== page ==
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Ericsson braces for 'choppy' year despite meeting Q1 expectations

Waning 5G deployments in response to economic uncertainty blamed

Ericsson has reported calendar Q1 financial results largely in line with earlier forecasts, but repeated warnings of a rough ride ahead for the rest of 2023 as spending on 5G deployments slackens off in some regions.

The Swedish networking and telecoms biz actually reported a 13.6 percent year-on-year increase in net sales to 62.6 billion Swedish krona ($6 billion).

However, net income for the company fell to 1.6 billion krona ($155 million), down 46 percent from the same period in 2022, and Ericsson said its gross margin for the quarter fell to 38.6 percent, down from 42.3 percent a year ago.

In a statement, CEO Börje Ekholm blamed an expected decline in sales for its Networks business on a slowdown in the 5G deployment pace by operators in many early markets, itself likely a response to the uncertain economic conditions.

However, he claimed that this had been offset by growth in other segments, including a 19 percent spike in the Enterprise Wireless Solutions division.

South East Asia, Oceania and India bucked the trend with an increase seen in sales for Networks, while it declined in other areas of the globe. Networks still account for 68 percent of Ericsson's total sales.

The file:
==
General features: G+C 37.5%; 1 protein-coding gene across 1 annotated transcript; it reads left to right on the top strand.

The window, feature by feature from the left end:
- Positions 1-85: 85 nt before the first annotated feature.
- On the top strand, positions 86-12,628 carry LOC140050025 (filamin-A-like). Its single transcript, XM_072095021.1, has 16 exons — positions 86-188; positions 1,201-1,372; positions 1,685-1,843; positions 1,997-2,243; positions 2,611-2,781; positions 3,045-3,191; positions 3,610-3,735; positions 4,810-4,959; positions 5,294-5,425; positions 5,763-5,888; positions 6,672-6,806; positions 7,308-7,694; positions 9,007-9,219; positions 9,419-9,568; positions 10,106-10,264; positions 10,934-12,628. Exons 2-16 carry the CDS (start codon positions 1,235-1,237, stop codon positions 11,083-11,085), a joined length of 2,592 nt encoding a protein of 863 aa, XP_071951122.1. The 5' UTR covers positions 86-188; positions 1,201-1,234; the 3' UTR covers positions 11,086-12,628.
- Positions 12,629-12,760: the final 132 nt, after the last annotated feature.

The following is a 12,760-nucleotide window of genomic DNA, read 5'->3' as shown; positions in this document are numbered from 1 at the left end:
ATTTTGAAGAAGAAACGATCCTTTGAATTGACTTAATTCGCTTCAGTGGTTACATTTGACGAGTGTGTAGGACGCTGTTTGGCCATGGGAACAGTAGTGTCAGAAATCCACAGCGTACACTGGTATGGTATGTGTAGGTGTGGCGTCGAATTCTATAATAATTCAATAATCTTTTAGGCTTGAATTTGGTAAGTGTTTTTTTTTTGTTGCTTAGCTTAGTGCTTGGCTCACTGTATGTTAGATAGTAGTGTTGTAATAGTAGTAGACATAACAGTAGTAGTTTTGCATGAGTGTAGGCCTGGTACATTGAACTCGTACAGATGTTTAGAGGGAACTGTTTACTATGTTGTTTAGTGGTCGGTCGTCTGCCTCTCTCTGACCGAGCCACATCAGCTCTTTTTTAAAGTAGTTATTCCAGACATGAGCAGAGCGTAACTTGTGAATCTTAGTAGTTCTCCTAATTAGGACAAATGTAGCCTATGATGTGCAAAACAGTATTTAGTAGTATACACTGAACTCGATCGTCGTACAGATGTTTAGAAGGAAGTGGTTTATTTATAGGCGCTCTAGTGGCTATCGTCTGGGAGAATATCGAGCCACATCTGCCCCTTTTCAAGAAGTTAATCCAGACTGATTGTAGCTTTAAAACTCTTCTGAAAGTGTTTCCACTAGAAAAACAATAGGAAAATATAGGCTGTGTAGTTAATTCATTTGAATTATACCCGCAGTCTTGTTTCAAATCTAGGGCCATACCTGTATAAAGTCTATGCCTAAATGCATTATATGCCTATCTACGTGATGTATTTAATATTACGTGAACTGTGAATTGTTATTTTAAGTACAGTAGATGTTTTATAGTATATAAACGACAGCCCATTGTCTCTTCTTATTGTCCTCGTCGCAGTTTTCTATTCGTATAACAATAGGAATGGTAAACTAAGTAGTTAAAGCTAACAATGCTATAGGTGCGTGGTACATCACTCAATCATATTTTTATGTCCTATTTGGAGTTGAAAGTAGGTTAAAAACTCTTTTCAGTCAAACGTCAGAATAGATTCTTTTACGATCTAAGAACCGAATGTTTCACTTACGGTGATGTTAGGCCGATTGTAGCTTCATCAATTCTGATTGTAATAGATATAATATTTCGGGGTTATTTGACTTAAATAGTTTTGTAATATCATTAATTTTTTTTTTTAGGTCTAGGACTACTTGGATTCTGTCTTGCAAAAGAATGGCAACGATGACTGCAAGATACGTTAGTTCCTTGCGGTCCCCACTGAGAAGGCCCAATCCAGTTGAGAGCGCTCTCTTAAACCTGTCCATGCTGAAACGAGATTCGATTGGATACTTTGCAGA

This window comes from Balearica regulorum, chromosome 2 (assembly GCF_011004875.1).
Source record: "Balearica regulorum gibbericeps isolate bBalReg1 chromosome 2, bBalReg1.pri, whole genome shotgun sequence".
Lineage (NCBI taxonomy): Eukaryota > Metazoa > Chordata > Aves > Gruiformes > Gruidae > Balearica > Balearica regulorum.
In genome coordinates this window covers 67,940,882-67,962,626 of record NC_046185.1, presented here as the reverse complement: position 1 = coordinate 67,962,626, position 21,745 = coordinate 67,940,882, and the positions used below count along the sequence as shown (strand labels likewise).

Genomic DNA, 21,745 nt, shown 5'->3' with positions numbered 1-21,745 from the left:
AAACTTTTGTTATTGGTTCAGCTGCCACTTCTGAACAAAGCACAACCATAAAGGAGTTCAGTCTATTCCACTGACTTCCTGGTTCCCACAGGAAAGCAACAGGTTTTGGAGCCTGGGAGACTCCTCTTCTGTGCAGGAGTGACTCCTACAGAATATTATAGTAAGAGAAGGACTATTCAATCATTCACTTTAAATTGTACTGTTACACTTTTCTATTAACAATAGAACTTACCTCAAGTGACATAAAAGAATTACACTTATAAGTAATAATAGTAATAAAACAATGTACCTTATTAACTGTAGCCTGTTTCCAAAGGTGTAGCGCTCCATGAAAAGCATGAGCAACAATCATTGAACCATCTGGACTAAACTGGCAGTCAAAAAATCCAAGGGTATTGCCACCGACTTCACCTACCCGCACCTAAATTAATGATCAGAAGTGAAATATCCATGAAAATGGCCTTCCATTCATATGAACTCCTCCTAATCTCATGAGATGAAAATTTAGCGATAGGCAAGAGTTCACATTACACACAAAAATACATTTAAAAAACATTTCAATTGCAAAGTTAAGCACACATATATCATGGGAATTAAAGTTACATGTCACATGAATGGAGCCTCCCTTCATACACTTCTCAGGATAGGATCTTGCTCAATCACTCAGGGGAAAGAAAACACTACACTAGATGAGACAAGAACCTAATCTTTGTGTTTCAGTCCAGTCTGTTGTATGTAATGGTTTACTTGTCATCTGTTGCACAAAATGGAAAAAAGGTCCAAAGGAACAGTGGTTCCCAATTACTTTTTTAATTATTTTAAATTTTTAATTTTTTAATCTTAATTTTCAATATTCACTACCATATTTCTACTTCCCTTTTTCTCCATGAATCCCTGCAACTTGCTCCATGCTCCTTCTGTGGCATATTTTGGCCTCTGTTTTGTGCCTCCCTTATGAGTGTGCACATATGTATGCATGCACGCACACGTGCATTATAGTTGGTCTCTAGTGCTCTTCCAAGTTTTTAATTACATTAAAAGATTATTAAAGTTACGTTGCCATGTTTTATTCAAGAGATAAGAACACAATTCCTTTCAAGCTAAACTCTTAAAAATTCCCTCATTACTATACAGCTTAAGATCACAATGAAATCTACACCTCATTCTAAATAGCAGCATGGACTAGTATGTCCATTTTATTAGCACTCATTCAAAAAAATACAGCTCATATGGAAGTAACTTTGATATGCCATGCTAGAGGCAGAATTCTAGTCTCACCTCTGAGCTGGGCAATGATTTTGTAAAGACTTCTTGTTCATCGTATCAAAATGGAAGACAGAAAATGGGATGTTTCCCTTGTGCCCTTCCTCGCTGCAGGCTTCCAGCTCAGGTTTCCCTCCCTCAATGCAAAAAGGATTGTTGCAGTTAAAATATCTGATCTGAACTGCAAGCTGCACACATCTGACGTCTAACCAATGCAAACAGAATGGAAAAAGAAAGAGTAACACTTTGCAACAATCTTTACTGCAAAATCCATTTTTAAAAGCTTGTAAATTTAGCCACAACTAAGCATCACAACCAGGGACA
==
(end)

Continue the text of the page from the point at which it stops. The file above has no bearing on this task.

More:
Ekholm said Ericsson isn't done with cost-cutting measures, and that the company has identified additional savings opportunities of 2 billion krona. It confirmed two rounds of job cuts in February, impacting staff in Sweden and then internationally, now its plans to reduce cost run rate by 11 billion Krona by the end of the year.

Ericsson warned that restructuring charges may amount to around 7 billion krona ($680 million) for the full year 2023, of which more than half is likely to be booked in this current quarter.

Ericsson is also expecting the rest of 2023 to be "a choppy environment," with Ekholm saying that he expects telcos to remain cautious with investments and continue to adjust their inventory levels, meaning that many are still using up stockpiled components and kit.

This somewhat reiterates what the company predicted during its previous Q4 2022 earnings results at the start of the year.

But the CEO is also crossing his fingers for a gradual recovery to commence when inventory adjustments are largely expected to be complete in the latter part of this year.

"Previous experience tells us that when operators are seeing underlying traffic growth, this leads to investments in networks in order to avoid deteriorating quality," he said.

Ekholm claimed that overall the company's strategy is paying off and was readying itself for an anticipated recovery of the mobile networks market sector by 2024.

"We are driving our transformation to a platform company with a focus on creating a stronger and more profitable Ericsson with a larger addressable market," he said. ®

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